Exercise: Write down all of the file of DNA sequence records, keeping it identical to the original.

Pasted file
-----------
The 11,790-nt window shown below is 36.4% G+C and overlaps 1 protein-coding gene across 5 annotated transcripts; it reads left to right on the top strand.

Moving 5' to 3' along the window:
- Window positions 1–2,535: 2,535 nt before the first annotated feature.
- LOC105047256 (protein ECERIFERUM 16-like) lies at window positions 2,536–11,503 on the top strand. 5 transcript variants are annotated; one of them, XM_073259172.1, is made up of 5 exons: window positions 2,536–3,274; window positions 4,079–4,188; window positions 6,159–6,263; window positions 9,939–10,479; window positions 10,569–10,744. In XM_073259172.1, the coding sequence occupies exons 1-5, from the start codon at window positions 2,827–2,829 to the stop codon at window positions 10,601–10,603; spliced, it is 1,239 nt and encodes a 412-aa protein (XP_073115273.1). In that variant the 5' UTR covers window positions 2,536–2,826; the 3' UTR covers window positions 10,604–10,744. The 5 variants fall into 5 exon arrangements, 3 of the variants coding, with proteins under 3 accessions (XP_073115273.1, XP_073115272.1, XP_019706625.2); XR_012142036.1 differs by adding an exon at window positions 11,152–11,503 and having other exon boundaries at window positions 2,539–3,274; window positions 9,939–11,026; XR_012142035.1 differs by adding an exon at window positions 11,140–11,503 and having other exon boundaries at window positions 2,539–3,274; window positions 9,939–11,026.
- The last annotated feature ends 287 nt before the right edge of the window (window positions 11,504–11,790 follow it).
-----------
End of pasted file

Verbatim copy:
The 11,790-nt window shown below is 36.4% G+C and overlaps 1 protein-coding gene across 5 annotated transcripts; it reads left to right on the top strand.

Moving 5' to 3' along the window:
- Window positions 1–2,535: 2,535 nt before the first annotated feature.
- LOC105047256 (protein ECERIFERUM 16-like) lies at window positions 2,536–11,503 on the top strand. 5 transcript variants are annotated; one of them, XM_073259172.1, is made up of 5 exons: window positions 2,536–3,274; window positions 4,079–4,188; window positions 6,159–6,263; window positions 9,939–10,479; window positions 10,569–10,744. In XM_073259172.1, the coding sequence occupies exons 1-5, from the start codon at window positions 2,827–2,829 to the stop codon at window positions 10,601–10,603; spliced, it is 1,239 nt and encodes a 412-aa protein (XP_073115273.1). In that variant the 5' UTR covers window positions 2,536–2,826; the 3' UTR covers window positions 10,604–10,744. The 5 variants fall into 5 exon arrangements, 3 of the variants coding, with proteins under 3 accessions (XP_073115273.1, XP_073115272.1, XP_019706625.2); XR_012142036.1 differs by adding an exon at window positions 11,152–11,503 and having other exon boundaries at window positions 2,539–3,274; window positions 9,939–11,026; XR_012142035.1 differs by adding an exon at window positions 11,140–11,503 and having other exon boundaries at window positions 2,539–3,274; window positions 9,939–11,026.
- The last annotated feature ends 287 nt before the right edge of the window (window positions 11,504–11,790 follow it).